Set Habitable Worlds to 1.25x. This gives slight bump in the number of habitable worlds you’re likely to find. The more you find the more quickly you can colonize and learn the basics of running an empire. Besides, colonization is fun!

You can leave the Primitive Empires setting at 1x.

Crisis Strength should be set at .75x or lower. This is essentially the end of the game. This setting lessens the strength of the enemy fleets that arrive during the end game crisis. Fun to play but frustrating if you’re leaning and they simply come into your galaxy and wipe the floor up with you. For a new player this will at least them a chance to beat it.

Accept the defaults for the Mid, End, and Victory year (2300, 2400, 2500). Once the Victory year is hit the game calculates who the winner is, but you can still keep playing if you want to.

Difficulty, one of the most important settings. For a beginning game set the Difficulty at Cadet. The player gets some bonuses to their economy, research, and naval capacity. It gives a new player a slight edge over the AI.

Set Scaling Difficulty to off. Turning it off stops the AI from becoming too powerful as the game progresses.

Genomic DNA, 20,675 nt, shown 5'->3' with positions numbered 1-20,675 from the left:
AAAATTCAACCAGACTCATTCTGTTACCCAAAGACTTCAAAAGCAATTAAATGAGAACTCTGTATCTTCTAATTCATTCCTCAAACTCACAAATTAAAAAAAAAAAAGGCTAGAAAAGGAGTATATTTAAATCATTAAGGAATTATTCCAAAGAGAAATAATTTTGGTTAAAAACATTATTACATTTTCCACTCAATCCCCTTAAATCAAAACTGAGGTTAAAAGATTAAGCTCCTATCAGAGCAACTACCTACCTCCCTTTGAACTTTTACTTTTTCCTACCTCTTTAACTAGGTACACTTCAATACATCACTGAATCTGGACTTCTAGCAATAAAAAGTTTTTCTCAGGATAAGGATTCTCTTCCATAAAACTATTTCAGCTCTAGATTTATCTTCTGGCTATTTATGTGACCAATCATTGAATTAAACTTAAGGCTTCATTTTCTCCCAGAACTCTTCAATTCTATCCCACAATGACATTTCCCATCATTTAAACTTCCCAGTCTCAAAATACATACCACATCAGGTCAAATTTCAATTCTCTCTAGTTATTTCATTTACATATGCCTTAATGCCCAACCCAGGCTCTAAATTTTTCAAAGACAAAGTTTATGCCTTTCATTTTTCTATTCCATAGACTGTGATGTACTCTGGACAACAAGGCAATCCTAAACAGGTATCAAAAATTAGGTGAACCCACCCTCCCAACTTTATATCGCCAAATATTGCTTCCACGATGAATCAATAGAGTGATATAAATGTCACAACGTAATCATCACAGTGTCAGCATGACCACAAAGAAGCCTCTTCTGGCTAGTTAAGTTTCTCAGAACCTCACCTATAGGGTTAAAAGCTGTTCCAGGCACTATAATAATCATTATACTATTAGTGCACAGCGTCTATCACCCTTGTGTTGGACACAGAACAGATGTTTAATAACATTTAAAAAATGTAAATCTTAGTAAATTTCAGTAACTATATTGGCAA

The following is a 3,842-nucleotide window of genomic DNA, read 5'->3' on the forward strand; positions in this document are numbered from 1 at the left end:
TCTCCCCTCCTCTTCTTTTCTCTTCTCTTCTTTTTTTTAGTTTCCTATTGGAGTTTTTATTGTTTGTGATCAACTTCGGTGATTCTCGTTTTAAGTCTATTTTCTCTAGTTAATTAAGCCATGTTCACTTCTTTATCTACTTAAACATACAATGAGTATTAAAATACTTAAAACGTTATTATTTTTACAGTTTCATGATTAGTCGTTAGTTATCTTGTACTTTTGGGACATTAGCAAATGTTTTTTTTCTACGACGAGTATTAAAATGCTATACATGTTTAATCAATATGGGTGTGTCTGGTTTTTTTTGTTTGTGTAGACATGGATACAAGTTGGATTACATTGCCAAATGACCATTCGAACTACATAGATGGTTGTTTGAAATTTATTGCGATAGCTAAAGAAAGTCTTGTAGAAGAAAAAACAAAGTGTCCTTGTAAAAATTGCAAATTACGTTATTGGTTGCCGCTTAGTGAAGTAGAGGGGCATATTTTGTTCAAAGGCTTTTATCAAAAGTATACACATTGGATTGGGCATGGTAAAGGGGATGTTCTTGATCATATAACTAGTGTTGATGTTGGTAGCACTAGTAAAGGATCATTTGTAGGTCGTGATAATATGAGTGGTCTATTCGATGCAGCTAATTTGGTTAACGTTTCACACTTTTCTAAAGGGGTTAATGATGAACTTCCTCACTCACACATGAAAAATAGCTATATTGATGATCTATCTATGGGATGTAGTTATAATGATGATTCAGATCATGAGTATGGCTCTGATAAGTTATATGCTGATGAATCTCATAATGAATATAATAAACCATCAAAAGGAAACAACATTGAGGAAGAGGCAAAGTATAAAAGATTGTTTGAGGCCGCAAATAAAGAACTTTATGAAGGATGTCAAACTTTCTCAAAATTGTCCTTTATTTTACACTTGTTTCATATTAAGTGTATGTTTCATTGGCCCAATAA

Set the AI Aggressiveness to low. You need to fight a few wars to gain combat knowledge about the game but not too many. This determines how often the AI will declare war on enemies, including you.

Empire Placement can be set to Clusters.

Since the Advanced AI is set to zero there shouldn’t be any close by but set his to Off anyway if it’s not already there.

Leave Hyperlane Density and Wormhole Pairs set to 1.

Guaranteed Habitable Worlds. Set it to 2. This determines the number of planets that are the same as your homeworld being created close to your system.

Caravaneers. Leave it on. These are space-based traders, fun to interact with.

Turn Ironman Mode off. The game won’t be eligible for achievements, but you need the option to save games and go back and correct mistakes, or try different approaches, when learning.

Click Play and the game loads, starts and VIR (or whoever the Advisor is set to) should introduce itself. If that doesn’t happen you will need to go into the game settings and turn on the full tutorial. Go to the game menu (hamburger icon in lower right corner). Click it to bring up the menu options and then select the Gameplay tab at the top of the dialog box. The tutorial can be set to either Full or Tips. Set it to Full, then click Apply and return to the game.

Stellaris Beginner Strategy

Send Science Ships out to explore the galaxy. It’s best to build a second one to speed up exploration in the early game.

It’s important to get resources flowing into your empire as quickly as possible. Build mining stations first, it’s safe to ignore research stations for now until the costs of research really start increasing.